Alexandria, VA – In the back of an 18th Century white clapboard home on Princess Street in Old Town lies a secret garden where live musical performance has been revived and thrived most Saturday evenings since June. The home, dating back to 1785, which once belonged to the Booth family (as in John Wilkes Booth), is actually the Rectory of historic Christ Church, where George Washington and the Lee family worshipped.
Classic Movements, under the leadership, of President Neeta Helms and her Executive Assistant, Artistic Planning Director Adam Jackson, has for some time been spearheading cultural diplomacy among 145 countries, participating in electric concerts, recitals, and festivals spotlighting orchestral, chamber, ensemble, and solo artists performing classical to contemporary musical compositions.
Their COVID-19 inspired concert series is titled “The Sounds of Hope and Harmony” and features music from Bartok, Bach, and Beethoven to the Beatles. The Rectory welcomed frequently sold-out performances by string and brass ensembles hailing from such prestigious organizations as the National Symphony Orchestra, the Alexandria Symphony Orchestra, the New Orchestra of Washington, and the Fairfax Symphony Orchestra, as well as local military bands.
The garden is formal in design, with ivory pillars and arbors complementing the requisite roses and boxwood topiary. Strategically scattered performers were dispersed throughout the garden amid lush but low plantings, situated on vintage slate pavers, century-old brick, and quaint, wobbly cobblestone.
On the night The Zebra Press attended a performance of the Sounds of Hope and Harmony, this writer was treated to “A Brand New Day,” a performance by the Hope and Harmony choir, conducted by Anthony Blake Clarke, featuring 12 vocalists exploring music spanning four centuries of choral literature. This special concert was notably the world’s first professional performance of live choral music since the COVID-19 pandemic began last March.
Every precaution is taken before and after each concert. Seating is sanitized. Guests’ temperatures are taken before they may attend. Masks are worn at all times by the audience. Seating is strictly limited and guests are grouped according to the number in each party, and ten feet distant from all other groups in every direction. To date, there has been not a single instance of COVID-19 contracted by or traced to a ticket holder, staff member, or performing artist.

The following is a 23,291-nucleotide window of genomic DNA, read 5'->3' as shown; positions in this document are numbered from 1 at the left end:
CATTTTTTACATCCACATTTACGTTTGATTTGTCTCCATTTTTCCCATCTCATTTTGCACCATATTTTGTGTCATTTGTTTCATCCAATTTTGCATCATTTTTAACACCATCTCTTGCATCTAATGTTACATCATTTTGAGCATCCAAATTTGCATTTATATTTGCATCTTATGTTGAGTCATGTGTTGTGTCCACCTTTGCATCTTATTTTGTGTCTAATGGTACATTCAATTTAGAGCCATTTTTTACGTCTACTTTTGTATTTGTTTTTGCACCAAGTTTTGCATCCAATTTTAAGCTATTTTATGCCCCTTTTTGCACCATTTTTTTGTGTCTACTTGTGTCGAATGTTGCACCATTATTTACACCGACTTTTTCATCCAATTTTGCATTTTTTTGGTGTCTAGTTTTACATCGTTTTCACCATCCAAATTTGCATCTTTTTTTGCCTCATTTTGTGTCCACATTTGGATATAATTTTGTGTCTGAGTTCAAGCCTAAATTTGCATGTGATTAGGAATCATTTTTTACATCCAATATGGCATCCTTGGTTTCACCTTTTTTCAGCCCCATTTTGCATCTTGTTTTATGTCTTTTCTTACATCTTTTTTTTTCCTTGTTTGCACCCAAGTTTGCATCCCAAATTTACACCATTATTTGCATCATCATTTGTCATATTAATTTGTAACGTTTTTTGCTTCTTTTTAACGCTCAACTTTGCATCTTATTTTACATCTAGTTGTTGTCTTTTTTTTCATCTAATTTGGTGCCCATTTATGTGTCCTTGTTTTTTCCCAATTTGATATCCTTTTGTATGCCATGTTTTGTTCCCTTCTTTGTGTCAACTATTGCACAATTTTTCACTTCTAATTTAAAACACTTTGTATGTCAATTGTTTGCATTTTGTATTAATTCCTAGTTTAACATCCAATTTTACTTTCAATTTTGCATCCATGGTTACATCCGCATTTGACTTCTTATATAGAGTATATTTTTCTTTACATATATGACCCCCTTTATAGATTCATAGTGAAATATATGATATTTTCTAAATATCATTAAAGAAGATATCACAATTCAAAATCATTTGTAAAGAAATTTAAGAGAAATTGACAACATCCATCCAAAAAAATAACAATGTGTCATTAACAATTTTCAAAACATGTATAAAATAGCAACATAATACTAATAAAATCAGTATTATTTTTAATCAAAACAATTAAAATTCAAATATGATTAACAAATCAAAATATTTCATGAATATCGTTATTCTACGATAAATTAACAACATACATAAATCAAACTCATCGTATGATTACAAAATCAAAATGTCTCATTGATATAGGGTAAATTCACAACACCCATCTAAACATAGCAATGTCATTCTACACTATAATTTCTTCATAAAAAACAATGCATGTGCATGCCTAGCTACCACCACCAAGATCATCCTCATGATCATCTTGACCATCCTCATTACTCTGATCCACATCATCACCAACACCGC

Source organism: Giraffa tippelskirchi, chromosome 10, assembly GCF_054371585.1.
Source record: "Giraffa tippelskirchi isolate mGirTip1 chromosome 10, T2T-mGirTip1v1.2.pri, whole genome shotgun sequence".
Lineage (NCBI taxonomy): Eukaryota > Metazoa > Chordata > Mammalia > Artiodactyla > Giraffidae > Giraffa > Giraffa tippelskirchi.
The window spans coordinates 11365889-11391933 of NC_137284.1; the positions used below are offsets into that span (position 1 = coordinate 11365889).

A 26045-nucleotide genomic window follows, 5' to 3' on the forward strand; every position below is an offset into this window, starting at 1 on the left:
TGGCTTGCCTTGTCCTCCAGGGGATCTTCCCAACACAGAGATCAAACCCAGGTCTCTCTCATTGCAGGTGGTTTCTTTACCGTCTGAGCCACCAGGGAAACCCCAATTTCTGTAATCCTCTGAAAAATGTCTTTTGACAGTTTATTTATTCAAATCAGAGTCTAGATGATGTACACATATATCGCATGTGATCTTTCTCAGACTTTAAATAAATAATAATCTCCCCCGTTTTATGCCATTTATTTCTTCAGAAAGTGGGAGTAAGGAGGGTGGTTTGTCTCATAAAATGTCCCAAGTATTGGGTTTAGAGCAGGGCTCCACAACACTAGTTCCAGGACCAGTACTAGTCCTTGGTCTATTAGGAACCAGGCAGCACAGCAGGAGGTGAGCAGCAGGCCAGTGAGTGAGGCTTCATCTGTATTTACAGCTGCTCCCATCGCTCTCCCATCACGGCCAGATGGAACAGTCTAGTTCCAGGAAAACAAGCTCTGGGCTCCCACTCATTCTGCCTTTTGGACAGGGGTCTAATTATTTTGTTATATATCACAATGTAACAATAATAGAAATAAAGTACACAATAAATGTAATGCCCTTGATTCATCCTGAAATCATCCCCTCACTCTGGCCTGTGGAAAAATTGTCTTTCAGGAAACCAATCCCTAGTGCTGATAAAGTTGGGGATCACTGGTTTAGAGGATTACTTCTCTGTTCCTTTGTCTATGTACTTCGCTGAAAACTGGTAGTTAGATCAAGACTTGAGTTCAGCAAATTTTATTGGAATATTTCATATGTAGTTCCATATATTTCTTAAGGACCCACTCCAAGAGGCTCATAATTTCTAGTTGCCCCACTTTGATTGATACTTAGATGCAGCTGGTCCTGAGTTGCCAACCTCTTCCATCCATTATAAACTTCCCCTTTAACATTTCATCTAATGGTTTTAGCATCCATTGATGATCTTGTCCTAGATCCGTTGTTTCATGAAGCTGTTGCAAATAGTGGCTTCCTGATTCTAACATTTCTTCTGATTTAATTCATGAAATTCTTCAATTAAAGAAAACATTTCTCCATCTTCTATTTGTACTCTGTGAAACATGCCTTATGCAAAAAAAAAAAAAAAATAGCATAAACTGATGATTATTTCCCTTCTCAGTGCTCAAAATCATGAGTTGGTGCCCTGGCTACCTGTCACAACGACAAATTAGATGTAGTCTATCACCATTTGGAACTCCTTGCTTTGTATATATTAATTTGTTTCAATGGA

The Rectory’s backyard acoustics are well-suited for small musical performances. Air traffic from Reagan National is scarcely perceptible. Neighboring patios seem to form impromptu musical salons, politely patronizing the sunset serenades wafting from the secret garden venue.
Even the competing chorus of nocturnal crickets paused to listen to the joyous reverberations of harmonious glee. And except for one moment, when a soprano solo took revelrous flight, reaching the highest notes under a starry sky, and a single rogue cricket could contain itself no longer, the audience—man, woman, and insect alike—remained in awed silence, save for hearty applause for the 60 minutes of melodious rapture.
Z~TV’s music guru, Steve Houck, interviewed Classical Movements President Neeta Helms recently. Steve’s passion for live music in all genres was upstaged by Neeta’s own enthusiasm as acting ambassador of goodwill-music spreading while at the helm of this noteworthy organization.
Performances will continue into October with encore appearances by members of the National Symphony featuring, among other Classical Movements events, a brass quintet and a solo percussion, as well as a recital with guest soloist/rising opera star Issachah Savage.
Encore program celebrations of Beethoven, honoring the 250th anniversary of his birth this December, are scheduled to conclude the series. The date of Beethoven’s birth remains not precisely known, although due to his baptism on the 17th and the custom of christening children within 24 hours of birth, December 16 is the date most celebrated these past two plus centuries.
Let’s raise a glass to Ludwig van Beethoven, as well as to Neeta Helms and Adam Jackson, for changing the world in good times and bad, always for the better, with über joy, hope, and harmonious enthusiasm, one note at a time.